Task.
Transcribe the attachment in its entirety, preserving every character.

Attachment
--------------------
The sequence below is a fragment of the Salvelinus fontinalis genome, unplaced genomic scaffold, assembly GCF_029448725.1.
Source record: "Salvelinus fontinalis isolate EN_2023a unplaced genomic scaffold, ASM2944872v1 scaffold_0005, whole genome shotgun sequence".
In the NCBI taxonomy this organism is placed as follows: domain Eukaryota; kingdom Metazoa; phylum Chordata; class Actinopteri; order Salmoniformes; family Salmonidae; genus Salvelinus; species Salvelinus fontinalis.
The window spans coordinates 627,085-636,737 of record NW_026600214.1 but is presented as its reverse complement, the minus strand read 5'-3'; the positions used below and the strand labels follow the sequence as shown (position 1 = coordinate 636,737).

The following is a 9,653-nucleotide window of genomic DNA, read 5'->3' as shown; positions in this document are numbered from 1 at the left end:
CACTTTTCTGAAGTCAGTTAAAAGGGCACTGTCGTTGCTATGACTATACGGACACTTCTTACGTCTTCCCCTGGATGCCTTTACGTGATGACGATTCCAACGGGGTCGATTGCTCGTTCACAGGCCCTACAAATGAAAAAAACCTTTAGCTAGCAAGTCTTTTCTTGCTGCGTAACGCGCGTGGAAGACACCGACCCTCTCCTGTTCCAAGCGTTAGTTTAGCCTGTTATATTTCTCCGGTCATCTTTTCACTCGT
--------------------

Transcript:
The sequence below is a fragment of the Salvelinus fontinalis genome, unplaced genomic scaffold, assembly GCF_029448725.1.
Source record: "Salvelinus fontinalis isolate EN_2023a unplaced genomic scaffold, ASM2944872v1 scaffold_0005, whole genome shotgun sequence".
In the NCBI taxonomy this organism is placed as follows: domain Eukaryota; kingdom Metazoa; phylum Chordata; class Actinopteri; order Salmoniformes; family Salmonidae; genus Salvelinus; species Salvelinus fontinalis.
The window spans coordinates 627,085-636,737 of record NW_026600214.1 but is presented as its reverse complement, the minus strand read 5'-3'; the positions used below and the strand labels follow the sequence as shown (position 1 = coordinate 636,737).

The following is a 9,653-nucleotide window of genomic DNA, read 5'->3' as shown; positions in this document are numbered from 1 at the left end:
CACTTTTCTGAAGTCAGTTAAAAGGGCACTGTCGTTGCTATGACTATACGGACACTTCTTACGTCTTCCCCTGGATGCCTTTACGTGATGACGATTCCAACGGGGTCGATTGCTCGTTCACAGGCCCTACAAATGAAAAAAACCTTTAGCTAGCAAGTCTTTTCTTGCTGCGTAACGCGCGTGGAAGACACCGACCCTCTCCTGTTCCAAGCGTTAGTTTAGCCTGTTATATTTCTCCGGTCATCTTTTCACTCGT